When young Rosita moved from Puerto Rico to the mainland United States, she didn’t know what to expect — but she knew she loved to sing and dance. Working to overcome the language barrier and bullying she experienced in a strange new country, Rita eventually made her way to Hollywood with a dream to be a star. There, she fought to be seen and heard and eventually reached the pinnacle of success, landing her iconic role in West Side Story and, finally, winning her groundbreaking Oscar.
When Ren moves to Ava's city, he feels lost without his wild. How will he ever feel at home in a place with no green and no magic, where everything is exactly what it seems? Of course, not everything in the city is what meets the eye, and as Ren discovers, nothing makes you feel at home quite like a friend. Inspired by the stories her father told her about moving from Puerto Rico to New York as a child, Zara González Hoang's author-illustrator debut is an imaginative exploration of the true meaning of "home."
Set in the 1950s in the Bronx, the story of Emmy award-winning actress and writer Sonia Manzano ("Maria" from Sesame Street) plunges us into the daily lives of a Latino family that is loving and troubled. When readers meet young Sonia, she is a child living amidst the squalor of a boisterous home that is filled with noisy relatives and nosy neighbors. Each day she is glued to the TV screen that blots out the painful realities of her existence and also illuminates the possibilities that lie ahead.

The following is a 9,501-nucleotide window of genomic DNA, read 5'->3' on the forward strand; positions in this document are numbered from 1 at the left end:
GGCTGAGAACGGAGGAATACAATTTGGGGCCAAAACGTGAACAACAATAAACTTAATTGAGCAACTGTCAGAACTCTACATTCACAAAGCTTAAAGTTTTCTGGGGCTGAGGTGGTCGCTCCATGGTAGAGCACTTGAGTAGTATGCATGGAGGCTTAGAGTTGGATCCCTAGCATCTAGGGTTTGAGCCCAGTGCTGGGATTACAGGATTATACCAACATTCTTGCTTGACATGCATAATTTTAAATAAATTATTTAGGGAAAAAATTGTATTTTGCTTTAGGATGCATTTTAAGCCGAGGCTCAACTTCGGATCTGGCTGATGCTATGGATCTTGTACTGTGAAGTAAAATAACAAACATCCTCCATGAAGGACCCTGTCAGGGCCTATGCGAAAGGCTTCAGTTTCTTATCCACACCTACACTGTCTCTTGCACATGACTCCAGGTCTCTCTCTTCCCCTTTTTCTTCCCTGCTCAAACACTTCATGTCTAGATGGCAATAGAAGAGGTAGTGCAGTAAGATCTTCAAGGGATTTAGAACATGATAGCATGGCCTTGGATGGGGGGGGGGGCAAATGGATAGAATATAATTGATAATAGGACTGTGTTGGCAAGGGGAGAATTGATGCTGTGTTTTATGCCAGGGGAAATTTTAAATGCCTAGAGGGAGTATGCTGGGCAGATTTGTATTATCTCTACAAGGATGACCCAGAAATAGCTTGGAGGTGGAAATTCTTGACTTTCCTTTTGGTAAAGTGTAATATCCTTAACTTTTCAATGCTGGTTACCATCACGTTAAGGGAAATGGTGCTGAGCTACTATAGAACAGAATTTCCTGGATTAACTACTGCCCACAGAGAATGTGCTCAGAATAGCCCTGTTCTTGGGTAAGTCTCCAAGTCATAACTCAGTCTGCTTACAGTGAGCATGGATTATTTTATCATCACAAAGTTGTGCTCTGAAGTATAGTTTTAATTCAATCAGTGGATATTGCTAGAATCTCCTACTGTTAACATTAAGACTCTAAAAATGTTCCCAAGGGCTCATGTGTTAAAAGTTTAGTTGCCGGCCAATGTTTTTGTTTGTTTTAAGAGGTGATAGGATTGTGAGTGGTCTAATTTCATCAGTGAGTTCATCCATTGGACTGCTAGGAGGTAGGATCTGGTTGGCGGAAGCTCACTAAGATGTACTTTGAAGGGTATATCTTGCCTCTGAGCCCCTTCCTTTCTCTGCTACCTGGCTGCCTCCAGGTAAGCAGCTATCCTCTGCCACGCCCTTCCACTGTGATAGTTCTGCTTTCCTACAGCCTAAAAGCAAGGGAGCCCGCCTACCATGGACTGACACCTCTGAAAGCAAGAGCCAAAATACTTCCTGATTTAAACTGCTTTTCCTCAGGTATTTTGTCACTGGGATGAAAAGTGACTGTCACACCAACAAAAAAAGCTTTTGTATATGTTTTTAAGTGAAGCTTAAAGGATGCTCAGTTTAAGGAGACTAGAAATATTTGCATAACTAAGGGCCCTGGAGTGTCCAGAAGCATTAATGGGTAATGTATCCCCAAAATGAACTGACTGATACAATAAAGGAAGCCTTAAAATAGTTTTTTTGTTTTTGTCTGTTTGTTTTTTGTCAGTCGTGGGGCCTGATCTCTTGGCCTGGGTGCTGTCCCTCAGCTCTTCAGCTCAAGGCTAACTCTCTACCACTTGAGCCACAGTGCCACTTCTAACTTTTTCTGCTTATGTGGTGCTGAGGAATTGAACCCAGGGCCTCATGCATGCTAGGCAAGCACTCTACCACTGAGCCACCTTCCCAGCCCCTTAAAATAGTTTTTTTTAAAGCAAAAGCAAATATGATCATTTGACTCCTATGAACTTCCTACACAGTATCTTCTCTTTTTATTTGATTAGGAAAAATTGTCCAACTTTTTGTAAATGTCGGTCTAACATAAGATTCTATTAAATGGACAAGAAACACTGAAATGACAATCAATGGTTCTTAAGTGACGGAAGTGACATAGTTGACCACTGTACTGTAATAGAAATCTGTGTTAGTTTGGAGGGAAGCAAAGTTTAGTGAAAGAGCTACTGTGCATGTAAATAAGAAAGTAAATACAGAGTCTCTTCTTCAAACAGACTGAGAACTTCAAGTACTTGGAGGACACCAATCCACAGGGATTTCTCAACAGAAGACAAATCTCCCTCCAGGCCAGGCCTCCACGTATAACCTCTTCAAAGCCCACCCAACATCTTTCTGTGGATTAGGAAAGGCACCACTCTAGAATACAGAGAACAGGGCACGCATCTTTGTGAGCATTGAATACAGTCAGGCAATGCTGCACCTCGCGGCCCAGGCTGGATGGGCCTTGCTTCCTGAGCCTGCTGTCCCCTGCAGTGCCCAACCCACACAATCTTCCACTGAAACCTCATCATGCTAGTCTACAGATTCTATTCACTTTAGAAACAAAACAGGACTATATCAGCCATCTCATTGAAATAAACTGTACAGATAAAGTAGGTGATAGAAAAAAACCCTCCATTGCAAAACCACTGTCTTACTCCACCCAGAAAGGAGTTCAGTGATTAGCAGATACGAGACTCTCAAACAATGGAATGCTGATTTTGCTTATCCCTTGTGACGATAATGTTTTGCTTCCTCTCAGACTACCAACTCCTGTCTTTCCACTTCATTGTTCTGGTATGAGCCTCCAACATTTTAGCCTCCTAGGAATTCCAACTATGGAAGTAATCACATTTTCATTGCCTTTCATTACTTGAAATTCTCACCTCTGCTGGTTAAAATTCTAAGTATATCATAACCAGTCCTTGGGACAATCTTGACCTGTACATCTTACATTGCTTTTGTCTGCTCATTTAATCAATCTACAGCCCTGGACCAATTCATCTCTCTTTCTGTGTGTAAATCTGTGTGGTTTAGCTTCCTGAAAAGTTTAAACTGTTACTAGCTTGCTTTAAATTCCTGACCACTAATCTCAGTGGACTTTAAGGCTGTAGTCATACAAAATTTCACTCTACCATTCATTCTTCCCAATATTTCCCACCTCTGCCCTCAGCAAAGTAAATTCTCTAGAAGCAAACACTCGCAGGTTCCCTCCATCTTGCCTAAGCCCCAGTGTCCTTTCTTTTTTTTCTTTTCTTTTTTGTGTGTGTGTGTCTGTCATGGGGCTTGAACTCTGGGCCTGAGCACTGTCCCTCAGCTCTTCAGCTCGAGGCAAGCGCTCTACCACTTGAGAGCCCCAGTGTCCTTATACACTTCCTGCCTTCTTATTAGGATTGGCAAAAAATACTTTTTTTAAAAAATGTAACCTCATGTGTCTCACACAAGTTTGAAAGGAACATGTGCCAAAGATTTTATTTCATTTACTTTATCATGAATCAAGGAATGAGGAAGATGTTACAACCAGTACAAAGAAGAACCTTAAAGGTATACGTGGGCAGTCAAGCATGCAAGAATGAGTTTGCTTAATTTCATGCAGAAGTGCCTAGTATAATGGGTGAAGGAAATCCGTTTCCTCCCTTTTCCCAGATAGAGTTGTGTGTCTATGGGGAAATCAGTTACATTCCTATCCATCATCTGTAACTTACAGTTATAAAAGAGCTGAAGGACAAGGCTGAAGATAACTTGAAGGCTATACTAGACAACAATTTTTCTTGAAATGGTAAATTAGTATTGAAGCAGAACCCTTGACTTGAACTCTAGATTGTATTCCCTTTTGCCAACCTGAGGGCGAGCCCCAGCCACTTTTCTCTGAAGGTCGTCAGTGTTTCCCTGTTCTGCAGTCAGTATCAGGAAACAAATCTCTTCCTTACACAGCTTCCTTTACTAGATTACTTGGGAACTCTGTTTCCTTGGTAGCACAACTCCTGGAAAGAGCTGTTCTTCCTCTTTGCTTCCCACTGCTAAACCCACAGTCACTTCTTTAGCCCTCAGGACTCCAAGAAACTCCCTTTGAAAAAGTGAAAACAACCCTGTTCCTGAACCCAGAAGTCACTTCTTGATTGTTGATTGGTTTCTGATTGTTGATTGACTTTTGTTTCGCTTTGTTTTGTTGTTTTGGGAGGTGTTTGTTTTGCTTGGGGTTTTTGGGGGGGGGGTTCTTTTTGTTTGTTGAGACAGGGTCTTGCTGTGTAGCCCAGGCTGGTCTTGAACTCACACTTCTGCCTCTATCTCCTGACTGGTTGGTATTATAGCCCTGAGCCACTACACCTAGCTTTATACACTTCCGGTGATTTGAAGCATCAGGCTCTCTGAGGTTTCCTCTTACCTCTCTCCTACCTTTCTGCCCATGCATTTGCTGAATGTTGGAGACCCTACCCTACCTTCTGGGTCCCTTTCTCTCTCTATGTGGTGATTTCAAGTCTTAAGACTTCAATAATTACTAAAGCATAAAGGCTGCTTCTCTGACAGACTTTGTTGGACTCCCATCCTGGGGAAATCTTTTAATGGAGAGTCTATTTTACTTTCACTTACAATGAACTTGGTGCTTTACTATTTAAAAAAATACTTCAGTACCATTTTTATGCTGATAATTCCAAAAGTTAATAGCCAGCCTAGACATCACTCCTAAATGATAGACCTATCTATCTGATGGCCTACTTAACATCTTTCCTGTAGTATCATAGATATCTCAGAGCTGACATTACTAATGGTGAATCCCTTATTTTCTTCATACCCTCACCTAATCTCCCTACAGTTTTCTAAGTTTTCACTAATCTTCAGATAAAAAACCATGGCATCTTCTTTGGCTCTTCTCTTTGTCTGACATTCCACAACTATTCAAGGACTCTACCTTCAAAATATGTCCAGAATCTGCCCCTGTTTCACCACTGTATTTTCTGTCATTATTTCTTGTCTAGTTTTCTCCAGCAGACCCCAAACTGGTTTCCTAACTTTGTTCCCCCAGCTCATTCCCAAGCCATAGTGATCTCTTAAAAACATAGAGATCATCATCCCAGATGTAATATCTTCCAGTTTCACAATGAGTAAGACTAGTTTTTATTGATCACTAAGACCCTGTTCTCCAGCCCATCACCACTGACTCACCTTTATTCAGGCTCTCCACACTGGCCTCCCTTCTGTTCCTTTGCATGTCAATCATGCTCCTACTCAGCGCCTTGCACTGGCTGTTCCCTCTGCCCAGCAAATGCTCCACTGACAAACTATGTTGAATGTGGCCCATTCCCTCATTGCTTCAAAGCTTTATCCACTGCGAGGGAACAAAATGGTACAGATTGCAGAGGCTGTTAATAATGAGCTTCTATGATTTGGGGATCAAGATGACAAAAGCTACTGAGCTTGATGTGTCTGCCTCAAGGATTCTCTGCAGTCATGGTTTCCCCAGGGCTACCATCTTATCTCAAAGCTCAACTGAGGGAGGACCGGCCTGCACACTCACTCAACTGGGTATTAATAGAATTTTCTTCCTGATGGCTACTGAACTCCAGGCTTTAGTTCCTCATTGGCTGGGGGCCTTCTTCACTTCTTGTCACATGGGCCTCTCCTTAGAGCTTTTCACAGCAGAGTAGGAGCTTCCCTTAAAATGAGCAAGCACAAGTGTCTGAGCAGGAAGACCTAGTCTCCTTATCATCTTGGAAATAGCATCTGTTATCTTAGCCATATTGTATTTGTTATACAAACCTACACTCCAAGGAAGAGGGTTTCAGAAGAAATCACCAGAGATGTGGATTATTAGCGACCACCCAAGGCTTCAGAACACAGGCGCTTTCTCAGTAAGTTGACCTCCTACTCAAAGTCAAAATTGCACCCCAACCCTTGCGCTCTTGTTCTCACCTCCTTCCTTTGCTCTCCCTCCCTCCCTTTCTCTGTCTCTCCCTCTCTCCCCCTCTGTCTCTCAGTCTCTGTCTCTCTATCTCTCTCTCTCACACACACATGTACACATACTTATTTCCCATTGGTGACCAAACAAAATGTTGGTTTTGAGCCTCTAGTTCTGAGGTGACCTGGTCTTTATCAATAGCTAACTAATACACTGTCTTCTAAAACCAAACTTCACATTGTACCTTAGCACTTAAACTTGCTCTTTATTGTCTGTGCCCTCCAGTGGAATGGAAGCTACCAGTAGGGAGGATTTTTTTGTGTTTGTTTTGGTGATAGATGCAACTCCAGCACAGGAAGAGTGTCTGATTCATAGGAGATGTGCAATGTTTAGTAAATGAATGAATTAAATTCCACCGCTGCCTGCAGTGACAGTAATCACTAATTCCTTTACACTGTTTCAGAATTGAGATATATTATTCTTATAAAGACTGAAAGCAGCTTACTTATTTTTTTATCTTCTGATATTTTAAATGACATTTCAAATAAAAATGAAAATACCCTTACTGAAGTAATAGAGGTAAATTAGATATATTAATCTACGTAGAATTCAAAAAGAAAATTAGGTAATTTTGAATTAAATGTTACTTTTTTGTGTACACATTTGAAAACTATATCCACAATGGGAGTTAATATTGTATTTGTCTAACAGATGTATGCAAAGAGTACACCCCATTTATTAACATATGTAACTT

Miguel's pet frog, Coquí, is always with him: as he greets his neighbors in San Juan, buys quesitos from the panadería, and listens to his abuelo's story about meeting baseball legend Roberto Clemente. Then Miguel learns that he and his parents are moving to the U.S. mainland, which means leaving his beloved grandparents, home in Puerto Rico, and even Coquí behind. Life in New York City is overwhelming, with unfamiliar buildings, foods, and people.
"When high-school senior Emily Goldberg leaves her New York suburban home to attend her grandmother's funeral in Puerto Rico, it's her first meeting with her mother's extended family…Emily stays in Puerto Rico for the summer to help Mom reconnect with what she left behind, and discovers a new world…Ostow draws on her own half-Jewish, half-Puerto Rican roots to tell a moving story that has a solid plotline and plenty of family secrets — past and present — as it opens up issues of tradition, feminism, friendship, and loyalty." — Booklist
It's Christmastime, and Eric has a special assignment — he has to write a report about a new painting at the Metropolitan Museum of Art. Eric's grandmother makes a deal with him: if he will help her make traditional Puerto Rican pasteles, she will take him to the museum. Together they leave the familiar neighborhoods of Spanish Harlem and venture out to the Met, where Eric encounters a painting that changes his life. A note from author and illustrator Eric Velasquez provides some background to this quiet yet profound story from his childhood.